This table summarizes all possible balancing modes for a given load balancer and type of backend. It also shows the available or required capacity settings that you must specify with the balancing mode.

Table: Target capacity specification for balancing modes
Load balancer Type of backend Balancing mode Target capacity
  • Global external HTTP(S) load balancer
  • Global external HTTP(S) load balancer (classic)
  • Regional external HTTP(S) load balancer
  • Internal HTTP(S) load balancer
  • Traffic Director
Instance group RATE You must specify one of the following:
  • max-rate per zonal instance group
  • max-rate-per-instance
     (zonal or regional instance groups)
UTILIZATION You can optionally specify one of the following:
  • (1) max-utilization
  • (2) max-rate per zonal instance group
  • (3) max-rate-per-instance
     (zonal or regional instance groups)
  • (1) and (2) together
  • (1) and (3) together
Zonal NEG (GCP_VM_IP_PORT) RATE You must specify one of the following:
  • max-rate per zonal NEG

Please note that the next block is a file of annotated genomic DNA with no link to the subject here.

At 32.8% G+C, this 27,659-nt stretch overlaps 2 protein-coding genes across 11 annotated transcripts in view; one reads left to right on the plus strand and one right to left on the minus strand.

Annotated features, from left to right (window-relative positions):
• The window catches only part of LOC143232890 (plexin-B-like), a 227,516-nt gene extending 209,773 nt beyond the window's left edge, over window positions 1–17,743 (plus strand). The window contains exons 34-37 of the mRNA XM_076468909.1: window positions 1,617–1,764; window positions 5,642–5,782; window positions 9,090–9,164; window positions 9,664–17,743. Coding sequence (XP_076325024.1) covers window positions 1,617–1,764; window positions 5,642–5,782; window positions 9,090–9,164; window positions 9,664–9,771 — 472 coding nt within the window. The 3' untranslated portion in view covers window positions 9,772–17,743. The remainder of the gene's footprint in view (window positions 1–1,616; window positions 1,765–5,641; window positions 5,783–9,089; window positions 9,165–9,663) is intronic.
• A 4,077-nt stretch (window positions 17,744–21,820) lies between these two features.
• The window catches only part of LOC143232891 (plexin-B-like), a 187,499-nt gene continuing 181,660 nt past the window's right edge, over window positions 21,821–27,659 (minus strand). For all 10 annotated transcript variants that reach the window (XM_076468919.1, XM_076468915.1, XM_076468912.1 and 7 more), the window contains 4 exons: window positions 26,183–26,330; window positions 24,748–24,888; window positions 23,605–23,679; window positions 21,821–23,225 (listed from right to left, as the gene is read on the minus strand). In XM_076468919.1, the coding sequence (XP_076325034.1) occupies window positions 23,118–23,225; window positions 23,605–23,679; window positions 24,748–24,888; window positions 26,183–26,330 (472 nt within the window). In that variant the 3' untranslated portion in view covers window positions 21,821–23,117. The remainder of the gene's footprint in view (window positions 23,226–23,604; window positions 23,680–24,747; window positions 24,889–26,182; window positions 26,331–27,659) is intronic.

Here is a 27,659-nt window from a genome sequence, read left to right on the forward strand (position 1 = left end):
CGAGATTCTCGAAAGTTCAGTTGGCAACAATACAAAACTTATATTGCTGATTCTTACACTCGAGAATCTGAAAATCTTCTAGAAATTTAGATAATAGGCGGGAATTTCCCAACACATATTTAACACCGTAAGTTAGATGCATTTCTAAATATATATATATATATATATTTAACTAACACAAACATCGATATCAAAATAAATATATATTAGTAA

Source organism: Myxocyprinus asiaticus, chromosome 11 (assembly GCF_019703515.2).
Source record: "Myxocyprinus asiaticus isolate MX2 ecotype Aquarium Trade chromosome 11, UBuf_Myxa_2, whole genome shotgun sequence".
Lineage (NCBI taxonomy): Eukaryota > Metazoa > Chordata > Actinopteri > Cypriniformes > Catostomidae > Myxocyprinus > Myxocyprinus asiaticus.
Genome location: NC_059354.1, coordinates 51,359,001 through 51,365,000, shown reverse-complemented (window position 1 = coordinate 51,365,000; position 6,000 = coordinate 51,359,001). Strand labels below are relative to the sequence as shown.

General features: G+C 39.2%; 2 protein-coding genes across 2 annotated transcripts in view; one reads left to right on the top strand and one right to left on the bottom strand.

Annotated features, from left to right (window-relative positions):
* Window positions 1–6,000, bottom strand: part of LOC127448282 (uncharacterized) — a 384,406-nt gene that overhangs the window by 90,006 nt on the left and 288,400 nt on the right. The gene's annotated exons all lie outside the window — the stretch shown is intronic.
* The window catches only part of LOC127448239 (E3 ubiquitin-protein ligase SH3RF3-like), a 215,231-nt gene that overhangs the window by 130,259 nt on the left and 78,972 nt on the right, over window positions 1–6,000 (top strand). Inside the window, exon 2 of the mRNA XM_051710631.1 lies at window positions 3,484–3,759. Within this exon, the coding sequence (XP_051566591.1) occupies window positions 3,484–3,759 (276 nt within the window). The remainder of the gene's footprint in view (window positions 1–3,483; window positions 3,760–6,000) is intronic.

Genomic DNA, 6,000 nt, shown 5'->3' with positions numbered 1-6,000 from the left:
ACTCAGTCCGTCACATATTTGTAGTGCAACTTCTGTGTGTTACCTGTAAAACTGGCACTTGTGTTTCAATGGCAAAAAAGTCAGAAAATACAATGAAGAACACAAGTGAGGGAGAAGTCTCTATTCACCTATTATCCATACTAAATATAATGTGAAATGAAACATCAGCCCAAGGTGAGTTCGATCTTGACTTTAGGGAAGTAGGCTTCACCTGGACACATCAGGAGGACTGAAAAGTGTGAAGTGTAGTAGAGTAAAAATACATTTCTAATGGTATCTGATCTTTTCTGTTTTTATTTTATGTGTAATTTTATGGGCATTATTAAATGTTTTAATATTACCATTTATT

• max-rate-per-endpoint
Hybrid NEG (NON_GCP_PRIVATE_IP_PORT) RATE You must specify one of the following:
  • max-rate per hybrid NEG
  • max-rate-per-endpoint
  • External SSL proxy load balancer
  • External TCP proxy load balancer
  • Internal regional TCP proxy load balancer (Preview)
Instance group CONNECTION You must specify one of the following:
  • max-connections per zonal instance group
  • max-connections-per-instance  (zonal or regional instance groups)
UTILIZATION You can optionally specify one of the following:
  • (1) max-utilization
  • (2) max-connections per zonal instance group
  • (3) max-connections-per-instance
     (zonal or regional instance groups)
  • (1) and (2) together
  • (1) and (3) together
Zonal NEG (GCP_VM_IP_PORT) CONNECTION You must specify one of the following:
  • max-connections per zonal NEG
  • max-connections-per-endpoint
Hybrid NEG (NON_GCP_PRIVATE_IP_PORT)
(supported with the internal regional TCP proxy load balancer)
CONNECTION You must specify one of the following:
  • max-connections per hybrid NEG
  • max-connections-per-endpoint
Internal TCP/UDP load balancer Instance group CONNECTION You cannot specify a target maximum number of connections.